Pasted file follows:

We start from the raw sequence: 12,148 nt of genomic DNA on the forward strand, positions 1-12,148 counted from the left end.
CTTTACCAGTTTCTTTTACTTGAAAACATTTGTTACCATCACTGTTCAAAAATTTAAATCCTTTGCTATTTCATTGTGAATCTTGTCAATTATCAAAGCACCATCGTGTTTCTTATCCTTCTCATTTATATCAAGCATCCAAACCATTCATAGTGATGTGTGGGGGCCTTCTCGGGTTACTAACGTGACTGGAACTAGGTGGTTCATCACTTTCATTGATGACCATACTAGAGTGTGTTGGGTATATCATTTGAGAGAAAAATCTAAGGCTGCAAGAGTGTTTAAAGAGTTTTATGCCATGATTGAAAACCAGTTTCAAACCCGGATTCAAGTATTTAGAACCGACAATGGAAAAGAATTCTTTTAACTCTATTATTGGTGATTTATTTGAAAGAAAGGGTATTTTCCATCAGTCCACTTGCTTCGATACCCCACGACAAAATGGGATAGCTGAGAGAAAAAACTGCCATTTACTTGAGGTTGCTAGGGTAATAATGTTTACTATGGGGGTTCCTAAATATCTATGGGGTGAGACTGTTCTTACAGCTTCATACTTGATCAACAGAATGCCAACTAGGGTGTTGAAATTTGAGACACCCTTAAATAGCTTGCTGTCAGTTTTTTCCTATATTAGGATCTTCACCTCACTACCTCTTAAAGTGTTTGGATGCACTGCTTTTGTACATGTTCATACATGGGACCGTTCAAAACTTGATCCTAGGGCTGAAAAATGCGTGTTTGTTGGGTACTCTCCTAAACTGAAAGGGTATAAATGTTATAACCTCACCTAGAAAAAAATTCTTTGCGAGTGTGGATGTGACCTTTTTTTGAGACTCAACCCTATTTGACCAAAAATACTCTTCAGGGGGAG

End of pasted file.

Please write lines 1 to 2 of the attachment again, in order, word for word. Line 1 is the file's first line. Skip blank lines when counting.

We start from the raw sequence: 12,148 nt of genomic DNA on the forward strand, positions 1-12,148 counted from the left end.
CTTTACCAGTTTCTTTTACTTGAAAACATTTGTTACCATCACTGTTCAAAAATTTAAATCCTTTGCTATTTCATTGTGAATCTTGTCAATTATCAAAGCACCATCGTGTTTCTTATCCTTCTCATTTATATCAAGCATCCAAACCATTCATAGTGATGTGTGGGGGCCTTCTCGGGTTACTAACGTGACTGGAACTAGGTGGTTCATCACTTTCATTGATGACCATACTAGAGTGTGTTGGGTATATCATTTGAGAGAAAAATCTAAGGCTGCAAGAGTGTTTAAAGAGTTTTATGCCATGATTGAAAACCAGTTTCAAACCCGGATTCAAGTATTTAGAACCGACAATGGAAAAGAATTCTTTTAACTCTATTATTGGTGATTTATTTGAAAGAAAGGGTATTTTCCATCAGTCCACTTGCTTCGATACCCCACGACAAAATGGGATAGCTGAGAGAAAAAACTGCCATTTACTTGAGGTTGCTAGGGTAATAATGTTTACTATGGGGGTTCCTAAATATCTATGGGGTGAGACTGTTCTTACAGCTTCATACTTGATCAACAGAATGCCAACTAGGGTGTTGAAATTTGAGACACCCTTAAATAGCTTGCTGTCAGTTTTTTCCTATATTAGGATCTTCACCTCACTACCTCTTAAAGTGTTTGGATGCACTGCTTTTGTACATGTTCATACATGGGACCGTTCAAAACTTGATCCTAGGGCTGAAAAATGCGTGTTTGTTGGGTACTCTCCTAAACTGAAAGGGTATAAATGTTATAACCTCACCTAGAAAAAAATTCTTTGCGAGTGTGGATGTGACCTTTTTTTGAGACTCAACCCTATTTGACCAAAAATACTCTTCAGGGGGAG